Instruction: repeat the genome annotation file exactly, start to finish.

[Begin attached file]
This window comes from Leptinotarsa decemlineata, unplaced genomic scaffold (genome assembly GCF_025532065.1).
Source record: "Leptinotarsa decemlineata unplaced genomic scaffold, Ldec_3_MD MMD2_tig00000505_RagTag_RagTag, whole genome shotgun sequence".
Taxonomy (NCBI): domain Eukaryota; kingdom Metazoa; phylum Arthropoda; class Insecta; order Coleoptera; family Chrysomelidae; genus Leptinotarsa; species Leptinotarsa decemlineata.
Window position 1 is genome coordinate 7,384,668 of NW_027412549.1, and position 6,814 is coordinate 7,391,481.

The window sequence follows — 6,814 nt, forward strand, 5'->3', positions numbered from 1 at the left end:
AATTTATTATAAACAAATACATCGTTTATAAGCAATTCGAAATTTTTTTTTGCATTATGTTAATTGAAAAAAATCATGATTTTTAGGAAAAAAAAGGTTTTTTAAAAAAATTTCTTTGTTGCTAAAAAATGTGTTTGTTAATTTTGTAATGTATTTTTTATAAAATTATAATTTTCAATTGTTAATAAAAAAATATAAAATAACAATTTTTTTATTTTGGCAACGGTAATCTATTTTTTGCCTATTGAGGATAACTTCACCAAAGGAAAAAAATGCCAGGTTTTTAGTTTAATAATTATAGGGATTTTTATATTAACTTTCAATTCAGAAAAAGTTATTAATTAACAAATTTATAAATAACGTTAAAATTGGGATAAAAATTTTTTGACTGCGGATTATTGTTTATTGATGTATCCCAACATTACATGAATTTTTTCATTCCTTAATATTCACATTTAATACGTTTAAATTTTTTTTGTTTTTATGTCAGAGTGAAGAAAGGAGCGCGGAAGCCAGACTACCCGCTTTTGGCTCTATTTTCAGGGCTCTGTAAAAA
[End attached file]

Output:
This window comes from Leptinotarsa decemlineata, unplaced genomic scaffold (genome assembly GCF_025532065.1).
Source record: "Leptinotarsa decemlineata unplaced genomic scaffold, Ldec_3_MD MMD2_tig00000505_RagTag_RagTag, whole genome shotgun sequence".
Taxonomy (NCBI): domain Eukaryota; kingdom Metazoa; phylum Arthropoda; class Insecta; order Coleoptera; family Chrysomelidae; genus Leptinotarsa; species Leptinotarsa decemlineata.
Window position 1 is genome coordinate 7,384,668 of NW_027412549.1, and position 6,814 is coordinate 7,391,481.

The window sequence follows — 6,814 nt, forward strand, 5'->3', positions numbered from 1 at the left end:
AATTTATTATAAACAAATACATCGTTTATAAGCAATTCGAAATTTTTTTTTGCATTATGTTAATTGAAAAAAATCATGATTTTTAGGAAAAAAAAGGTTTTTTAAAAAAATTTCTTTGTTGCTAAAAAATGTGTTTGTTAATTTTGTAATGTATTTTTTATAAAATTATAATTTTCAATTGTTAATAAAAAAATATAAAATAACAATTTTTTTATTTTGGCAACGGTAATCTATTTTTTGCCTATTGAGGATAACTTCACCAAAGGAAAAAAATGCCAGGTTTTTAGTTTAATAATTATAGGGATTTTTATATTAACTTTCAATTCAGAAAAAGTTATTAATTAACAAATTTATAAATAACGTTAAAATTGGGATAAAAATTTTTTGACTGCGGATTATTGTTTATTGATGTATCCCAACATTACATGAATTTTTTCATTCCTTAATATTCACATTTAATACGTTTAAATTTTTTTTGTTTTTATGTCAGAGTGAAGAAAGGAGCGCGGAAGCCAGACTACCCGCTTTTGGCTCTATTTTCAGGGCTCTGTAAAAA